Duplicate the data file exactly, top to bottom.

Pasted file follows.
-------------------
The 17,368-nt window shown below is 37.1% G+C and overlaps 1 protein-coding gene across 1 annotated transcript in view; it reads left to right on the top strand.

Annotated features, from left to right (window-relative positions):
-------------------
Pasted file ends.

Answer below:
The 17,368-nt window shown below is 37.1% G+C and overlaps 1 protein-coding gene across 1 annotated transcript in view; it reads left to right on the top strand.

Annotated features, from left to right (window-relative positions):